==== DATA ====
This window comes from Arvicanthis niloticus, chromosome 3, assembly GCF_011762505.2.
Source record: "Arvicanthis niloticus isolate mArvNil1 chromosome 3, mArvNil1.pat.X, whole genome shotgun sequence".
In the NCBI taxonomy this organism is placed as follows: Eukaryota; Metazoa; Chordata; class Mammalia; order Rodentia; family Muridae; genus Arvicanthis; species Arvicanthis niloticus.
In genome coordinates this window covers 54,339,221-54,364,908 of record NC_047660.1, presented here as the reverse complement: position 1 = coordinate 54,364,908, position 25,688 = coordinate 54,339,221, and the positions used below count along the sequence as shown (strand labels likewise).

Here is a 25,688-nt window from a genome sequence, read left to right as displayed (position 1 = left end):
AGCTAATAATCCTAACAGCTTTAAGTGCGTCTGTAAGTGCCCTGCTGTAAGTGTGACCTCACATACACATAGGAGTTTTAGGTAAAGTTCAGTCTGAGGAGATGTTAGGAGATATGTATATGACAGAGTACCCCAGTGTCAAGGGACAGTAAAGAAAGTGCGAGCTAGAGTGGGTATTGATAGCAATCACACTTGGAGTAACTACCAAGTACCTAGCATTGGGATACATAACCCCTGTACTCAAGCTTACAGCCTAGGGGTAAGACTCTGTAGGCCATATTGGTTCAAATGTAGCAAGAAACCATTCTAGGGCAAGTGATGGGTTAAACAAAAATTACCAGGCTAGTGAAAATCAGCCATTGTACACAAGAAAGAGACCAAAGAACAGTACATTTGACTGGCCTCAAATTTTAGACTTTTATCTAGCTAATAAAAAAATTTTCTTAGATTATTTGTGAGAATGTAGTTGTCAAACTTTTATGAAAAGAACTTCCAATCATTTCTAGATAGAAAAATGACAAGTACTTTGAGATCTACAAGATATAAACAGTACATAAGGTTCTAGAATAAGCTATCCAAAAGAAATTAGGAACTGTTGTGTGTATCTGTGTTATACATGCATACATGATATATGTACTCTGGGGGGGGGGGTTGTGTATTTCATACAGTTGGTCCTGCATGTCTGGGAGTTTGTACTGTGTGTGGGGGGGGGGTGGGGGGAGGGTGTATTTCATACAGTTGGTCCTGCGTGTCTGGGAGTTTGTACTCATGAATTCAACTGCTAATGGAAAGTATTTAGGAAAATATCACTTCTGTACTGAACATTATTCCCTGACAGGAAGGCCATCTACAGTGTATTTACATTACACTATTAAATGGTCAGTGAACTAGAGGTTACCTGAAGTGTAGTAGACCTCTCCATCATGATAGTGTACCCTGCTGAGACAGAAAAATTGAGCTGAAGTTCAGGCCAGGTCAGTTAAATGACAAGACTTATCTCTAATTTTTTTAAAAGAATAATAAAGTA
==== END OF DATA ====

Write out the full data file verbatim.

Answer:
This window comes from Arvicanthis niloticus, chromosome 3, assembly GCF_011762505.2.
Source record: "Arvicanthis niloticus isolate mArvNil1 chromosome 3, mArvNil1.pat.X, whole genome shotgun sequence".
In the NCBI taxonomy this organism is placed as follows: Eukaryota; Metazoa; Chordata; class Mammalia; order Rodentia; family Muridae; genus Arvicanthis; species Arvicanthis niloticus.
In genome coordinates this window covers 54,339,221-54,364,908 of record NC_047660.1, presented here as the reverse complement: position 1 = coordinate 54,364,908, position 25,688 = coordinate 54,339,221, and the positions used below count along the sequence as shown (strand labels likewise).

Here is a 25,688-nt window from a genome sequence, read left to right as displayed (position 1 = left end):
AGCTAATAATCCTAACAGCTTTAAGTGCGTCTGTAAGTGCCCTGCTGTAAGTGTGACCTCACATACACATAGGAGTTTTAGGTAAAGTTCAGTCTGAGGAGATGTTAGGAGATATGTATATGACAGAGTACCCCAGTGTCAAGGGACAGTAAAGAAAGTGCGAGCTAGAGTGGGTATTGATAGCAATCACACTTGGAGTAACTACCAAGTACCTAGCATTGGGATACATAACCCCTGTACTCAAGCTTACAGCCTAGGGGTAAGACTCTGTAGGCCATATTGGTTCAAATGTAGCAAGAAACCATTCTAGGGCAAGTGATGGGTTAAACAAAAATTACCAGGCTAGTGAAAATCAGCCATTGTACACAAGAAAGAGACCAAAGAACAGTACATTTGACTGGCCTCAAATTTTAGACTTTTATCTAGCTAATAAAAAAATTTTCTTAGATTATTTGTGAGAATGTAGTTGTCAAACTTTTATGAAAAGAACTTCCAATCATTTCTAGATAGAAAAATGACAAGTACTTTGAGATCTACAAGATATAAACAGTACATAAGGTTCTAGAATAAGCTATCCAAAAGAAATTAGGAACTGTTGTGTGTATCTGTGTTATACATGCATACATGATATATGTACTCTGGGGGGGGGGGTTGTGTATTTCATACAGTTGGTCCTGCATGTCTGGGAGTTTGTACTGTGTGTGGGGGGGGGGTGGGGGGAGGGTGTATTTCATACAGTTGGTCCTGCGTGTCTGGGAGTTTGTACTCATGAATTCAACTGCTAATGGAAAGTATTTAGGAAAATATCACTTCTGTACTGAACATTATTCCCTGACAGGAAGGCCATCTACAGTGTATTTACATTACACTATTAAATGGTCAGTGAACTAGAGGTTACCTGAAGTGTAGTAGACCTCTCCATCATGATAGTGTACCCTGCTGAGACAGAAAAATTGAGCTGAAGTTCAGGCCAGGTCAGTTAAATGACAAGACTTATCTCTAATTTTTTTAAAAGAATAATAAAGTA